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How to Make Thermal Boxes to Save Feral Cats’ Lives in Winter

A New York group called the Guardians of Rescue offers expert tips.

Julia Szabo  |  Dec 20th 2012


Knowing how our indoor kitties love their nice, warm sleeping spots, it pains cat lovers to see strays and ferals out on the mean streets in the bitter cold of winter with nowhere to curl up and hibernate — especially when it rains or snows.

In New York City, the Guardians of Rescue have decided to do something about this sad situation. The Guardians have proven their love of animals many times over, with words as well as deeds, rescuing and rehoming stray dogs and cats. They designated Sunday, December 23 as National Feral Cat Caretaker Day. And one Guardian member, carpenter Joe Caz, devised a simple, inexpensive way to help freezing feral felines by fabricating cold-weather cat shelters.

The beauty of this crafting project is that anyone can undertake it — and many have, as the positive feedback on the Guardians’ Facebook page indicates. Plus, it’s a lifesaver for homeless cats.

Guardians of Rescue has deployed about 1,000 of these outdoor boxes for the benefit of homeless cats all over New York, New Jersey, and Connecticut, says Robert Misseri, the group’s founder. “600 of the boxes were for cats displaced by Hurricane Sandy,” he adds. Way to go, Guardians!

For those who want to follow the Guardians’ exemplary, cat-compassionate lead, Misseri shares how-to pointers in this Catster exclusive.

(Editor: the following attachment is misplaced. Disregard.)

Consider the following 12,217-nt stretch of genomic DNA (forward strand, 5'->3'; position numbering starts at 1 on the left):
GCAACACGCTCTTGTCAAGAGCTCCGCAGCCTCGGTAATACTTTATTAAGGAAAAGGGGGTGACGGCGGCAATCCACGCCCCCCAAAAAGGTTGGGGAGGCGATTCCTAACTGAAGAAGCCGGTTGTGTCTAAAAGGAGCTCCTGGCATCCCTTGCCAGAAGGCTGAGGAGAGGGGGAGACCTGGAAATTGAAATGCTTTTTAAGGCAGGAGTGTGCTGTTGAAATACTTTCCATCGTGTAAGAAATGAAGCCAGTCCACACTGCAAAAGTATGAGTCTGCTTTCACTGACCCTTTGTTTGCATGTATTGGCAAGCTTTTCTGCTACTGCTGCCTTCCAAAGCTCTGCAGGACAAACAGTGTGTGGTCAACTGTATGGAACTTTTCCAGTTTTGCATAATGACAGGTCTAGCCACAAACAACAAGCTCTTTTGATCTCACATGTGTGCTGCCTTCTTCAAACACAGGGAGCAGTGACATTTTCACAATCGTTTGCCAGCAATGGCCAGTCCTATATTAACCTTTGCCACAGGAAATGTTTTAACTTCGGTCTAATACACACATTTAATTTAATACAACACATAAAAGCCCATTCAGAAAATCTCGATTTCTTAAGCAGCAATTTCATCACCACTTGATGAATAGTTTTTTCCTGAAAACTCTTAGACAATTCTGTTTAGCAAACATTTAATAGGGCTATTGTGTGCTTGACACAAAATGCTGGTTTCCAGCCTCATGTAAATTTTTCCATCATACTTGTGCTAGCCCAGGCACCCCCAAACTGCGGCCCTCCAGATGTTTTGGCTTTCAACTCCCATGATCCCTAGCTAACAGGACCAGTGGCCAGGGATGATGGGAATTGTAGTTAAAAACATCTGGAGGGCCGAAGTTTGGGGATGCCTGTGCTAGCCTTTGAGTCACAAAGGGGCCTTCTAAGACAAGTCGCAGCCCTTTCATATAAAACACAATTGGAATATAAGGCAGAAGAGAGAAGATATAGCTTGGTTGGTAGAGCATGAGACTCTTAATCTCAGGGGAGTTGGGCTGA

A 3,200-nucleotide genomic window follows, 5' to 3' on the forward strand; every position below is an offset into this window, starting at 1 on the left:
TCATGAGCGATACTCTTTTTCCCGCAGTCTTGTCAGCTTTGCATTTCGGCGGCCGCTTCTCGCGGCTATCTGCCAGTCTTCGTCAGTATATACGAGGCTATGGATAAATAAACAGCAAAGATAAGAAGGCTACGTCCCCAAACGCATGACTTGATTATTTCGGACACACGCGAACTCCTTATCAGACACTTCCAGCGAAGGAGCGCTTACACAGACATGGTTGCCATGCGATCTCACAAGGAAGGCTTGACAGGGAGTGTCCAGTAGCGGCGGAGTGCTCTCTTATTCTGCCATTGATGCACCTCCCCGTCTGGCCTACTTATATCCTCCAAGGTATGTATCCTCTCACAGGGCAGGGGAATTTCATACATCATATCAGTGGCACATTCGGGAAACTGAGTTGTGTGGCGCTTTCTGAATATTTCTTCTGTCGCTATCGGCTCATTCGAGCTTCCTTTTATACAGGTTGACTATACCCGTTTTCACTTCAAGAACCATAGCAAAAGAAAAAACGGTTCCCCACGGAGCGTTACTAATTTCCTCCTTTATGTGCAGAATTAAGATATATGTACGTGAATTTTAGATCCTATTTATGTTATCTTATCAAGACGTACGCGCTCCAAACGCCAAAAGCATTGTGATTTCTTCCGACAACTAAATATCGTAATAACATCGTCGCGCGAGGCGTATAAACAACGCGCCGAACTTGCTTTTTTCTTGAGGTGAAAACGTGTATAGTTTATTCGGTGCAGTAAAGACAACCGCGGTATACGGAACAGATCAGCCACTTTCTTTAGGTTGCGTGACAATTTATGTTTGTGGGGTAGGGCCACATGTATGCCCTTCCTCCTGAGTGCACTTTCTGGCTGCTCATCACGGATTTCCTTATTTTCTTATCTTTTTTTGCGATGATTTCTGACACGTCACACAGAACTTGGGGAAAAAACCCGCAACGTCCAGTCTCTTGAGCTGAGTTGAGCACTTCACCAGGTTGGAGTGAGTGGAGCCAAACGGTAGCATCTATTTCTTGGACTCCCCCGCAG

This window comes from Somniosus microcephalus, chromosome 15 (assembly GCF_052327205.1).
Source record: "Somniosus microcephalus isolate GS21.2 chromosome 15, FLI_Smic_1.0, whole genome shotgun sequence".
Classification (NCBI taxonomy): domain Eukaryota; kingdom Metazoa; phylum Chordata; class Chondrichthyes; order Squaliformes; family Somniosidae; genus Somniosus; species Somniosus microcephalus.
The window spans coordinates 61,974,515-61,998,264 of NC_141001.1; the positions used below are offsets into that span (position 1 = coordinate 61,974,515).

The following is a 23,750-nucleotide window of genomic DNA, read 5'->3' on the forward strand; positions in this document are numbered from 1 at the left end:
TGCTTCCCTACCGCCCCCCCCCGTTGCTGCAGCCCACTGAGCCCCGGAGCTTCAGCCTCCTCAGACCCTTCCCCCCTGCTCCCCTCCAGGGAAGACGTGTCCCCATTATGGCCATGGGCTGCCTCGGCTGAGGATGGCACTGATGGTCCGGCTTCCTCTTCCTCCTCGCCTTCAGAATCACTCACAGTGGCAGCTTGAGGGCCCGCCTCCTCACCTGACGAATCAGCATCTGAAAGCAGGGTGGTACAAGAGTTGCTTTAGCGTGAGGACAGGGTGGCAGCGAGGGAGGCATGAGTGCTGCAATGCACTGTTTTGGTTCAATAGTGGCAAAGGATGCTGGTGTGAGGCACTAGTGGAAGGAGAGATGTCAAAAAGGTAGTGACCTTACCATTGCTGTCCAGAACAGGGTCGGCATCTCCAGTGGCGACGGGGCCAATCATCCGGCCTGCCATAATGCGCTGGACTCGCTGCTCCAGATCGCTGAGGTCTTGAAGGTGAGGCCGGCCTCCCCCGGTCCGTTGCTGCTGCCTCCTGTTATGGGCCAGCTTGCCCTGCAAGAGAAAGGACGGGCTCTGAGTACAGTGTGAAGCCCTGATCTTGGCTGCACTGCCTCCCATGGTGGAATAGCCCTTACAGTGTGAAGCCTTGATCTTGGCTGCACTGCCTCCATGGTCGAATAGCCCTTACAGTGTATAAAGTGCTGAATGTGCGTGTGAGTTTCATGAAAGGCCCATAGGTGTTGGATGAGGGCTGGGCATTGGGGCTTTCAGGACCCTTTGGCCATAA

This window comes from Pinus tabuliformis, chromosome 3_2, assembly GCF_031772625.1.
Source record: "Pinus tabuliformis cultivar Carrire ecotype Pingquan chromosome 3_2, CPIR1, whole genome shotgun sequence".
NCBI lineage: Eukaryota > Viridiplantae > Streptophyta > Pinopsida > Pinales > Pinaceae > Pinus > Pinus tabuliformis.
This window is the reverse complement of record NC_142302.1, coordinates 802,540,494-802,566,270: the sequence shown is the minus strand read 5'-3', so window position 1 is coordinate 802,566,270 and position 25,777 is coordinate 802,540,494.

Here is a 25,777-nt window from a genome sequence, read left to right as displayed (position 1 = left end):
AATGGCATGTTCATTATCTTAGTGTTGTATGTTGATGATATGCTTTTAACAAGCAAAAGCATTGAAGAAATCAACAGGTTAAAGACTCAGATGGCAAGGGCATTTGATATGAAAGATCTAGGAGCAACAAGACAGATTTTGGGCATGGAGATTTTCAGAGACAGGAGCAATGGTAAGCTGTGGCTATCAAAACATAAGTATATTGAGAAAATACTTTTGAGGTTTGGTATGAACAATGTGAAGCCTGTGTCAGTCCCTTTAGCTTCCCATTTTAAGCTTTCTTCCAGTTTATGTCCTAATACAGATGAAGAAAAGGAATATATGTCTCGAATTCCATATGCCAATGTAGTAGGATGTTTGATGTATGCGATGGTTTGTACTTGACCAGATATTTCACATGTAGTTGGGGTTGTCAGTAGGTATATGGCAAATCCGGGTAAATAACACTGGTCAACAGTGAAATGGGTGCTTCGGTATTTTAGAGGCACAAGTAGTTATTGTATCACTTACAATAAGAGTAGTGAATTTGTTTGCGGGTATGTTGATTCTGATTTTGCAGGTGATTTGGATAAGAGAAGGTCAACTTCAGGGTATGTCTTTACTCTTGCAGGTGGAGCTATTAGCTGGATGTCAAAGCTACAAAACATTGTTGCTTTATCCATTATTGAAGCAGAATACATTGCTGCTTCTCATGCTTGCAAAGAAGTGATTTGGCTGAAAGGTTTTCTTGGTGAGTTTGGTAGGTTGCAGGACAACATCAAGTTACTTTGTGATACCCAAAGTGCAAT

First, acquire “fish boxes,” which are Styrofoam boxes designed to keep fish frozen for 20 hours. “The insulation value is tremendous,” Misseri explains. Visit your local fish store or supermarket and ask them to give you the boxes, or ask your friendly neighborhood veterinarian to give you the coolers used to ship medicines and vaccinations.

Insulation works both ways, of course, so if a warm, purring creature enters a Styrofoam box, she’ll stay warm and protected against the cold. (Plus, you’re recycling and upcycling, so it’s win-win all around.)

Using a box cutter, carefully carve a half-circle into the side of each box, so that when they’re put together, the circular hole is just big enough for a cat to pass through — you don’t want to make the opening too large, or it’ll get drafty in there.

To construct the cat shelter, “Take the two boxes, match up the cutouts, and wrap them together tightly with shrink wrap,” he says. Then, use duct tape and heavy-duty black plastic trash bags to make it waterproof.” Where the hole is, cut into the plastic to create a flap as a baffle.

After that, place a handful of straw — not hay — inside as bedding material for kitties to nest in; purchase it at an Agway or similar type of farm-suppy store.

Misseri doesn’t recommend using a blanket, because unless you’re in an area where the climate is dry, once the blanket gets wet, the insulation will keep it wet indefinitely. Obviously that would defeat the whole purpose of this project, because no cat would ever want to nest in a box that’s cold and wet.

Finally, you’ll want to weigh down the structure, since styrofoam is so lightweight that the wind can easily carry it away. “We always secure ours with bricks and any kind of wood,” Misseri concludes. Voila — your cold-weather cat shelter is ready to be deployed!

Have you ever crafted something to help a homeless animal? Please share in the comments!

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